One Stripe Chai Co. began when I took the reins at Belltower coffee at Mt. Tabor in Portland Oregon. I wasn’t super happy with the chai we were serving so I started trying other vendors. My efforts, however, proved fruitless- everything was very sweet or very weak, and sometimes both. I then spoke the most dangerous words in the english language. “How hard can it be?” After a bit of research I made my first attempt and the result was so spicy it made my boss’s eyes water. I kind of liked it the way it was… but it did have a nasty tendency to make children and the elderly cry so I kept at it.
After almost 6 months of tinkering, I had something that was much stronger, darker, and more authentic than anything I could get delivered to my cafe, so I started serving it. I thought that was the end of that, but a few months after putting it on the menu, I brought a new barista on board named Farah…
I have to start by explaining my relationship with chai. I'm Indian so drinking chai is basically in our blood. I have memories with chai that most people in the US have with coffee. That experience of being young and watching all the "adults" drinking this hot beverage religiously, anxiously awaiting until I was "old enough" to have a mug of my own was one of my first. I still remember getting my first cup in a small light amber mug with a matching saucer which I used to cool the chai down and slurp up. At mosque, it was a ritual to meet by the chai in the back courtyard where white Styrofoam cups flooded the scene. We dunked our Ritz crackers in the beverage as we caught up on school, life, and who-was-dating-who. In college I abandoned my chai and Ritz ritual for a new libation- coffee. Coffee was the new partner in crime through all-night study sessions and long walks across campus in the winter. I wasn't reacquainted with chai until after college, while stopping to visit an older cousin in D.C. on my way up to my new home- New York City. He offered us a hot cup of masala chai and I was hooked once again. I had forgotten how comforting chai could be, and quickly asked him for the recipe. I left with a small jar of black tea that his mom had given him and in my tiny apartment in Queens, I would make some for myself, experimenting with different spices. I avoided ordering chai lattes at coffee shop because I always found them too sweet or just tasting like nothing. Fast forward about 5 years, and I found myself trying Joshua's chai brew and blurting out "wait, you made this?!" Taste testing the brew as Joshua perfected it, the idea of One Stripe Chai Co fell into our laps randomly and serendipitously, the way most great things tend to fall into laps.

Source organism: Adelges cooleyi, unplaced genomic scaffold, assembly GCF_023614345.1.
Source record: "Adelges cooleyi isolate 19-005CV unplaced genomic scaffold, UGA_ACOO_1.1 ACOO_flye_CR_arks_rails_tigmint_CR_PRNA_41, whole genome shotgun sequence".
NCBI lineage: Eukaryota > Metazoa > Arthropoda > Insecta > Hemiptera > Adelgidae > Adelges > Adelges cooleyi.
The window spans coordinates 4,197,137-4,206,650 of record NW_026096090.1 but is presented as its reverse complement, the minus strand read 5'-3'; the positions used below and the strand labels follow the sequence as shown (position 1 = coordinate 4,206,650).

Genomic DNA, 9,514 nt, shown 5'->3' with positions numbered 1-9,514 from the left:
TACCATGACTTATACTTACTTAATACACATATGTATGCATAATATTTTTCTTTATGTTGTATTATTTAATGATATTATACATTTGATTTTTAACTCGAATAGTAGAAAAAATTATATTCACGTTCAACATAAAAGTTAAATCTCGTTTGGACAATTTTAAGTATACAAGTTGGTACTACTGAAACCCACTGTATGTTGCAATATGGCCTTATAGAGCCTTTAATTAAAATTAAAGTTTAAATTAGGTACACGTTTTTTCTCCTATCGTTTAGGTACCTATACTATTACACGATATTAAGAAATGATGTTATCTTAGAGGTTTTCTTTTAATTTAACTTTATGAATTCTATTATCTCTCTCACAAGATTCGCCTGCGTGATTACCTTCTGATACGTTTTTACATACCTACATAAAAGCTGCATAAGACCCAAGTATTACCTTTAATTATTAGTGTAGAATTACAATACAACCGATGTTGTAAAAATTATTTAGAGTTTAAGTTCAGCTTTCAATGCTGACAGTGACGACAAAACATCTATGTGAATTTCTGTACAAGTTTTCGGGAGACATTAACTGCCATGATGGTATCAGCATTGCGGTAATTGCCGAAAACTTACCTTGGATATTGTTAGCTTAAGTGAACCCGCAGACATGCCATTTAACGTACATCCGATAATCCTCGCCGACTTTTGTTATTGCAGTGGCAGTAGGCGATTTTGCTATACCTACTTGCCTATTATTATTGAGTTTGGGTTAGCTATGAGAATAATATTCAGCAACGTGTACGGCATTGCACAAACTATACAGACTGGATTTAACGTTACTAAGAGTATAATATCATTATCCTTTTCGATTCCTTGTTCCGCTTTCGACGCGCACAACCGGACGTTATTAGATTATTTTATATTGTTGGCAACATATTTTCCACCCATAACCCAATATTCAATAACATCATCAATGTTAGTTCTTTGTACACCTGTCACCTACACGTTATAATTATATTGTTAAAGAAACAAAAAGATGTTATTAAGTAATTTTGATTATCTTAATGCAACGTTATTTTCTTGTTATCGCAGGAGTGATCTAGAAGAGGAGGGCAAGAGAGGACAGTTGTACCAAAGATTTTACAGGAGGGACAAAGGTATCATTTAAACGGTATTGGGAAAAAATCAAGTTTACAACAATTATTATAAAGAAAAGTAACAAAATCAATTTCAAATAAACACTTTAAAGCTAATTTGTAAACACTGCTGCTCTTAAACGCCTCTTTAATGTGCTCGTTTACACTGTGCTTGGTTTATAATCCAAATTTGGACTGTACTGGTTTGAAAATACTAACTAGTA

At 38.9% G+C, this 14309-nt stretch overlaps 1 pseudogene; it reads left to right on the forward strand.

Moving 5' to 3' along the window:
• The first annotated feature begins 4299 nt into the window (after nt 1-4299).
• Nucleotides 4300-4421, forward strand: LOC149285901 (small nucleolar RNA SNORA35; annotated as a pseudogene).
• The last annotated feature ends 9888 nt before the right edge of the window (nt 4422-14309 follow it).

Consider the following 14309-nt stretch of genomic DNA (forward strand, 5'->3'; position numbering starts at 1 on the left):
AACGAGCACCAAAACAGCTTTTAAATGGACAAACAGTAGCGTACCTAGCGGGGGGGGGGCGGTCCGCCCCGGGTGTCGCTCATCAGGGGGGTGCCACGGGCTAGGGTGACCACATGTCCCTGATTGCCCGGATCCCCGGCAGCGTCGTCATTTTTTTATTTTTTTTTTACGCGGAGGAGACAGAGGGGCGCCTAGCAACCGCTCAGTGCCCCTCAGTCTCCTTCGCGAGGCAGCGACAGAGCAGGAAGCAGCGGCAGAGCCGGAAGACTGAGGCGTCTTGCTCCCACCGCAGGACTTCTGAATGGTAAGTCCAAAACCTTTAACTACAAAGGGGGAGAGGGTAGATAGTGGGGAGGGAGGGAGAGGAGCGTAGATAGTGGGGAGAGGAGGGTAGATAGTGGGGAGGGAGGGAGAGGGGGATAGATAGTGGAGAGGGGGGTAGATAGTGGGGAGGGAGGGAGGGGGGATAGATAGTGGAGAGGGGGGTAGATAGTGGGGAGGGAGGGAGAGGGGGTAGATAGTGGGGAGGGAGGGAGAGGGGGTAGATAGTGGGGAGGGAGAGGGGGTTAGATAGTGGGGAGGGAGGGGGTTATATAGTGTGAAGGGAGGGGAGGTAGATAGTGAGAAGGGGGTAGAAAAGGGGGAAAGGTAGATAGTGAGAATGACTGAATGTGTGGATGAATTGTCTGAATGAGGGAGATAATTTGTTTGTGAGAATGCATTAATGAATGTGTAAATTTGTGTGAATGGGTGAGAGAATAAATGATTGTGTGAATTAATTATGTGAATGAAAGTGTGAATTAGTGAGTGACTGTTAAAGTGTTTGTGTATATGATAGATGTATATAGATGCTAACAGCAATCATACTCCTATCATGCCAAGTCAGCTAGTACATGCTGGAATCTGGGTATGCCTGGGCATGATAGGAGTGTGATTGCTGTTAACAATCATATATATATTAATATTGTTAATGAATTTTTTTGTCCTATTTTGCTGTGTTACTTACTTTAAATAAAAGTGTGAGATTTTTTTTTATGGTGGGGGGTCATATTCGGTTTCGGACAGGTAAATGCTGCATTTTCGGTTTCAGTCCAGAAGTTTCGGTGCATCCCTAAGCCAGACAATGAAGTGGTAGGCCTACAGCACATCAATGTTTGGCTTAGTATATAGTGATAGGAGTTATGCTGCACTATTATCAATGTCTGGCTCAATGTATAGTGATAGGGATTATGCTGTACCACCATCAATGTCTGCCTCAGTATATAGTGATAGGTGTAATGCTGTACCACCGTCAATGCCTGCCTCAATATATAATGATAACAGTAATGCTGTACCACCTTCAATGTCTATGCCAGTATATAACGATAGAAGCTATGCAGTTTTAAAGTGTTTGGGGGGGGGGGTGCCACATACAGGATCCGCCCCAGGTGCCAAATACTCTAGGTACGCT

Why the name?
The name is actually an oblique military reference. My (Joshua) father was in the Air Force and for some reason he thought it was important for me to know the Air Force’s ranking system. Why he thought this, I will never know, since I was all but forbidden from ever joining the armed forces. In any case, a “One Striper” or “Airman” refers to someone with 1 stripe on their arm. You earn that stripe upon completion of Basic Training. During that training, you are called a “basic” (among other things I’m sure). One Stripe Chai Co. is all about taking something really simple, or “basic” as far as it will go in terms of quality.
When I started in coffee almost 6 years ago, I thought it was crazy to worry about a few degrees of temperature or barometric pressure change. Now, after spending the last 2 years working in craft coffee with some of the best roasters in the world (and I’ll hear no argument on this, Portland DOES have the best roasters in the world), I realized something. Great food and drink come from the boundaries of simplicity, the farthest reaches of what someone might call Basic, just before you get that One Stripe on your arm… at least that’s what my dad tells me.